I loved dancing so much, it is hard to explain. As you can see in this picture, swirling the hoola hoop was a different pleasure for me. I swirled it so well, no one could compete with me.
I was born on November 6th, 1927. The Jewish school in our neighborhood was closed, reason unknown to me. I started my education in a public school "23rd Elementary School" (without tuition). My father enrolled me at the Art School in Sultanahmet after elementary school since I was artistically talented. I would go to school with the tram from my home. I learned ironworking there, that is to say, to manufacture tools and machine parts from iron.
While I was in that school, I became an apprentice to "Zangochian Stove" factory where our neighbor Izak Gaon worked, during the summers. I learned how to make stoves, stove pipes and the piggybanks that Labor Bank produced for the first time. I earned three liras a week from this job.
I started my first job as an apprentice in a shirt manufacturing place where Davit Ner was the manager, and Nesim Franci the manufacturer, in Marputcular [An area on the European side where wholesale commerce is done] at the age of 14 or 15. I worked for a weekly salary in this workplace. Meanwhile World War 2 was shaking up the whole world and affecting our country too. Poplin fabrics became hard to find at our work, only a heavy type of cotton was available. Because of this, the manufacturing of our shirts was disrupted. One day a fabric merchant who was a Jew from Istanbul but who lived in London came to our store and Franci who saw the British merchandise in his hands, accepted his offer and we restarted the manufacturing. This gentleman started coming to Istanbul very often, he started giving me 5 liras every time he came to the store, I mean, I almost got as much in tips as my weekly paycheck. I started saving these 5 liras.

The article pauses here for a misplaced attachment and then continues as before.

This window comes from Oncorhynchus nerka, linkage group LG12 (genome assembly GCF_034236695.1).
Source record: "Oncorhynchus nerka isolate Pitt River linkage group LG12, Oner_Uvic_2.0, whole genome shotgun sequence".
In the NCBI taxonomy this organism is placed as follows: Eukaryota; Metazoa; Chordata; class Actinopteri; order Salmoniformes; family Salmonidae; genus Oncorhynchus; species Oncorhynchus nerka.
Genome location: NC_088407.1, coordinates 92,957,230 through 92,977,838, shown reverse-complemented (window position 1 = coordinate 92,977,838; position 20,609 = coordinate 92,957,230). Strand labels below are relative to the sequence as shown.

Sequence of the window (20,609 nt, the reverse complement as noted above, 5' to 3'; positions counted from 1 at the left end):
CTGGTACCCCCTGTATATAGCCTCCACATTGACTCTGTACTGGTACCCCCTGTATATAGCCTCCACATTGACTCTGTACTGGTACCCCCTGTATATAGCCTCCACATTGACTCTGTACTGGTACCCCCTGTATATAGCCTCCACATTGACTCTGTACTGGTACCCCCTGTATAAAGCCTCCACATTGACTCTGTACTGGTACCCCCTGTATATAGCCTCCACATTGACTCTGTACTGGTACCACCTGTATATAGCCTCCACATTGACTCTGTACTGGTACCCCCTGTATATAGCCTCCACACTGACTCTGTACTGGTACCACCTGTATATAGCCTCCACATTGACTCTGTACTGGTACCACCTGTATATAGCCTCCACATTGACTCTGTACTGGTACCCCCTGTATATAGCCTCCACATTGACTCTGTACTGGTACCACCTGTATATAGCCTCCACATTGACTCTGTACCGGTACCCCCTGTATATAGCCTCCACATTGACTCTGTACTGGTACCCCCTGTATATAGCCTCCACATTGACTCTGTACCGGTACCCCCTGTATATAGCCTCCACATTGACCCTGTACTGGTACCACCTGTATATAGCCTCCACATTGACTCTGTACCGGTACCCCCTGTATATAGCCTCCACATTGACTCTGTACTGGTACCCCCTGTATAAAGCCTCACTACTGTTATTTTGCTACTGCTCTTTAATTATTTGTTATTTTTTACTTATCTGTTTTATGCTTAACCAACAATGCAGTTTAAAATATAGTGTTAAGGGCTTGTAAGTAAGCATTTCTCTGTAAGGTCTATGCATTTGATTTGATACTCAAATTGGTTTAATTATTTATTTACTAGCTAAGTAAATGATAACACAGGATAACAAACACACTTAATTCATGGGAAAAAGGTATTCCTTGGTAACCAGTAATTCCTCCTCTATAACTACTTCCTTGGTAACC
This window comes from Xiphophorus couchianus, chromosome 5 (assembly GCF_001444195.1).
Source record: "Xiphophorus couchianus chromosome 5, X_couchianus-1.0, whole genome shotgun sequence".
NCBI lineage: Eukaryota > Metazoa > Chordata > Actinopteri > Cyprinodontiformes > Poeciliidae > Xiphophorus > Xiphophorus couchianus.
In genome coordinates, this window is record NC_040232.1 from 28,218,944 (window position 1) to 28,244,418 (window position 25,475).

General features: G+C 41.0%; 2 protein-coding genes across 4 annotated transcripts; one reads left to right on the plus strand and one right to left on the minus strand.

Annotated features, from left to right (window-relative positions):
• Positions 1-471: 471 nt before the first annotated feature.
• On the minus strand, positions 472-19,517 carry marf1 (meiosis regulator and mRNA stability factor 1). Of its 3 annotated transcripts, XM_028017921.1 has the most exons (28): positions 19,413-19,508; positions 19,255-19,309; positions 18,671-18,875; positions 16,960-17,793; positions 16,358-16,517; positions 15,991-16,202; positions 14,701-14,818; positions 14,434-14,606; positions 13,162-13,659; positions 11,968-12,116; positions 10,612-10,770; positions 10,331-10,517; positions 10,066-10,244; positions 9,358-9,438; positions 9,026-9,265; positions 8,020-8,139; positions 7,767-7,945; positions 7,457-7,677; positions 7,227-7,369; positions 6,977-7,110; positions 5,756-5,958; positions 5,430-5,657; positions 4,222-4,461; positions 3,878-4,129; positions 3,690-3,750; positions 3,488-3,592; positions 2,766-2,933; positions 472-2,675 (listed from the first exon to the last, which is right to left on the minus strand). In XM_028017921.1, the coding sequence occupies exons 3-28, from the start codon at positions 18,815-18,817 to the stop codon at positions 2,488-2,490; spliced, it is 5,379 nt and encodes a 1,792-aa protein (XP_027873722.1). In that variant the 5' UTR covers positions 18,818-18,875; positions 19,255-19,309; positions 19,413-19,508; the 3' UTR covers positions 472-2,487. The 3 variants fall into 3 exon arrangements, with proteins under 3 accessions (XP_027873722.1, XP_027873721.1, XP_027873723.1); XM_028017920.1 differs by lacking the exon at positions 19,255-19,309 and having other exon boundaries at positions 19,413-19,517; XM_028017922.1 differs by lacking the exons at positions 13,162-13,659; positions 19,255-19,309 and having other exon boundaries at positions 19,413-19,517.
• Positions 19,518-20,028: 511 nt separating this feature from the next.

One day, unfortunately, this man said to Franci: "I will bring you this amount of merchandise, give me this amount of money". Franci's trust in this person was already in place and he gave him the money he asked for before receiving the merchandise, of course this gentleman never showed up, he swindled Franci in a bad way. I worked in this place for exactly 15 years and I learned all the ins and outs of the business.
I went to the military in 1937 for 36 months. I was put to work in the art workshop in the military, but unfortunately I had some bad memories there due to some misunderstandings.
After my discharge I returned to work with my old boss Franci. At the time, my older brother Kemal was a janitor in a handbag store named "Yildiz" (Star). After 2-3 months, he said to me: "I received a very good offer from the lady I work with. Would you like to be partners in this store?". "O.k. Kemal, how will we do this work?", I asked. "You have a credit history in the market, you can bring various merchandise here, we will fill the store, we will build a new showcase. I am sure that this store will work like clockwork because of you". I thought for a while, because I am a little fearless, I accepted the offer. I went and explained the situation to my boss. "I regret to inform you that I will quit. Because I became partners in a store and I was promised to Fani Levi". I cannot describe to you how sad my boss was. "My goodness, I loved you so much and I wanted to marry you to my daughter Leyla" he says. "Whatever, hope everything is for the best. I will give you the shirts, pijamas and men's underwear that you need for your store. And you will do good business", he said.
After this, I became investment partners with the lady Ester Civre who was the owner of Yildiz store and who sold handbags at the age of 23 or 24 only and we agreed to share the profits 50/50. The store was on Istiklal Street (on the European side, between Taksim and Tunel, the street that is closed to traffic today where in addition to shopping, you can find bars, movie theathres and entertainment centers), close to Tunel, next to the Swedish embassy, at the entrance of the apartment no. 397. The lady Ester was also married and had children, but unfortunately when I met them, her husband had declared bankruptcy.